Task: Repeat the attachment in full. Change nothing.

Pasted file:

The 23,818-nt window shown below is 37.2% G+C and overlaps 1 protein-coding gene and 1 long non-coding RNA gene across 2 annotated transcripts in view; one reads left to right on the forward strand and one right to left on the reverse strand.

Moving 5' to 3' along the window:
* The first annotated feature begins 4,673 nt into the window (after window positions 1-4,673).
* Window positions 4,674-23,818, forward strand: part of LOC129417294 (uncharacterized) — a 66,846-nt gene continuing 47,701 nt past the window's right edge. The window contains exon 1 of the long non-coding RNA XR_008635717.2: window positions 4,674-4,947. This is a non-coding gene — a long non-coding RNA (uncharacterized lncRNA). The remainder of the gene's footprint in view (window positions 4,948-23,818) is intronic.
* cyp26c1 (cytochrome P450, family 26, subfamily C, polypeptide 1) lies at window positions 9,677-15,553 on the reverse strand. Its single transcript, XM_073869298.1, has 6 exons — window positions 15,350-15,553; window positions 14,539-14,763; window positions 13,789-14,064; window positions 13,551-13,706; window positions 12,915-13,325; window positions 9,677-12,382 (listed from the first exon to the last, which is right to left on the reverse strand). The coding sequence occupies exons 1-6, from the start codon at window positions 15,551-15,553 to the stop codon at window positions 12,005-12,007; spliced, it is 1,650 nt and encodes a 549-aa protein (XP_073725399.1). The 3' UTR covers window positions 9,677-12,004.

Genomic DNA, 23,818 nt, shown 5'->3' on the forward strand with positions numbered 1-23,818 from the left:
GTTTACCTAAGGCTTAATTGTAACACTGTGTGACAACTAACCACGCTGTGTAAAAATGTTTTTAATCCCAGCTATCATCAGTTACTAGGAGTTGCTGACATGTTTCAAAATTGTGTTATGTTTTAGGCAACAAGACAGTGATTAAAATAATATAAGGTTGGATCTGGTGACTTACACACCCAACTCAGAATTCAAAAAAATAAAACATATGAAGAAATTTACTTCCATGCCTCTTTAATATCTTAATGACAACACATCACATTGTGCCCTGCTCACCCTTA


The 23,818-nt window shown below is 37.2% G+C and overlaps 1 protein-coding gene and 1 long non-coding RNA gene across 2 annotated transcripts in view; one reads left to right on the forward strand and one right to left on the reverse strand.

Moving 5' to 3' along the window:
* The first annotated feature begins 4,673 nt into the window (after window positions 1-4,673).
* Window positions 4,674-23,818, forward strand: part of LOC129417294 (uncharacterized) — a 66,846-nt gene continuing 47,701 nt past the window's right edge. The window contains exon 1 of the long non-coding RNA XR_008635717.2: window positions 4,674-4,947. This is a non-coding gene — a long non-coding RNA (uncharacterized lncRNA). The remainder of the gene's footprint in view (window positions 4,948-23,818) is intronic.
* cyp26c1 (cytochrome P450, family 26, subfamily C, polypeptide 1) lies at window positions 9,677-15,553 on the reverse strand. Its single transcript, XM_073869298.1, has 6 exons — window positions 15,350-15,553; window positions 14,539-14,763; window positions 13,789-14,064; window positions 13,551-13,706; window positions 12,915-13,325; window positions 9,677-12,382 (listed from the first exon to the last, which is right to left on the reverse strand). The coding sequence occupies exons 1-6, from the start codon at window positions 15,551-15,553 to the stop codon at window positions 12,005-12,007; spliced, it is 1,650 nt and encodes a 549-aa protein (XP_073725399.1). The 3' UTR covers window positions 9,677-12,004.

Genomic DNA, 23,818 nt, shown 5'->3' on the forward strand with positions numbered 1-23,818 from the left:
GTTTACCTAAGGCTTAATTGTAACACTGTGTGACAACTAACCACGCTGTGTAAAAATGTTTTTAATCCCAGCTATCATCAGTTACTAGGAGTTGCTGACATGTTTCAAAATTGTGTTATGTTTTAGGCAACAAGACAGTGATTAAAATAATATAAGGTTGGATCTGGTGACTTACACACCCAACTCAGAATTCAAAAAAATAAAACATATGAAGAAATTTACTTCCATGCCTCTTTAATATCTTAATGACAACACATCACATTGTGCCCTGCTCACCCTTA